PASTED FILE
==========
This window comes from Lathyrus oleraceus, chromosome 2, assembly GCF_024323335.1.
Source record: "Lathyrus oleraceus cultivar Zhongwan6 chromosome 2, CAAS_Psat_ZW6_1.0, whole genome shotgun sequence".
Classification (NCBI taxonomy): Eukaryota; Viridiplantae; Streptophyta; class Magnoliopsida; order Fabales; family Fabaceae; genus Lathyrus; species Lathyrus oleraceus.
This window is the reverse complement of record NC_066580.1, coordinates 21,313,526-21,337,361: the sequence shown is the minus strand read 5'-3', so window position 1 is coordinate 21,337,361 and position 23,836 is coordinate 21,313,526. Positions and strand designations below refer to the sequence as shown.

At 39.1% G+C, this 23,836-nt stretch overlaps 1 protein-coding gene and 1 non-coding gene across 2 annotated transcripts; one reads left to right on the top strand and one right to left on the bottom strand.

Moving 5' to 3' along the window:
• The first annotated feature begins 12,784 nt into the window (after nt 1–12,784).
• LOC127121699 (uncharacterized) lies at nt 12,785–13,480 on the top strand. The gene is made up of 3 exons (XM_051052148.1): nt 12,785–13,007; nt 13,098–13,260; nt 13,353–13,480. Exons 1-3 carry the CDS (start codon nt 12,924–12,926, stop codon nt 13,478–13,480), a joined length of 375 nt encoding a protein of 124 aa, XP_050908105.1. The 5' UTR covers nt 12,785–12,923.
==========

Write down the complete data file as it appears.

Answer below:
This window comes from Lathyrus oleraceus, chromosome 2, assembly GCF_024323335.1.
Source record: "Lathyrus oleraceus cultivar Zhongwan6 chromosome 2, CAAS_Psat_ZW6_1.0, whole genome shotgun sequence".
Classification (NCBI taxonomy): Eukaryota; Viridiplantae; Streptophyta; class Magnoliopsida; order Fabales; family Fabaceae; genus Lathyrus; species Lathyrus oleraceus.
This window is the reverse complement of record NC_066580.1, coordinates 21,313,526-21,337,361: the sequence shown is the minus strand read 5'-3', so window position 1 is coordinate 21,337,361 and position 23,836 is coordinate 21,313,526. Positions and strand designations below refer to the sequence as shown.

At 39.1% G+C, this 23,836-nt stretch overlaps 1 protein-coding gene and 1 non-coding gene across 2 annotated transcripts; one reads left to right on the top strand and one right to left on the bottom strand.

Moving 5' to 3' along the window:
• The first annotated feature begins 12,784 nt into the window (after nt 1–12,784).
• LOC127121699 (uncharacterized) lies at nt 12,785–13,480 on the top strand. The gene is made up of 3 exons (XM_051052148.1): nt 12,785–13,007; nt 13,098–13,260; nt 13,353–13,480. Exons 1-3 carry the CDS (start codon nt 12,924–12,926, stop codon nt 13,478–13,480), a joined length of 375 nt encoding a protein of 124 aa, XP_050908105.1. The 5' UTR covers nt 12,785–12,923.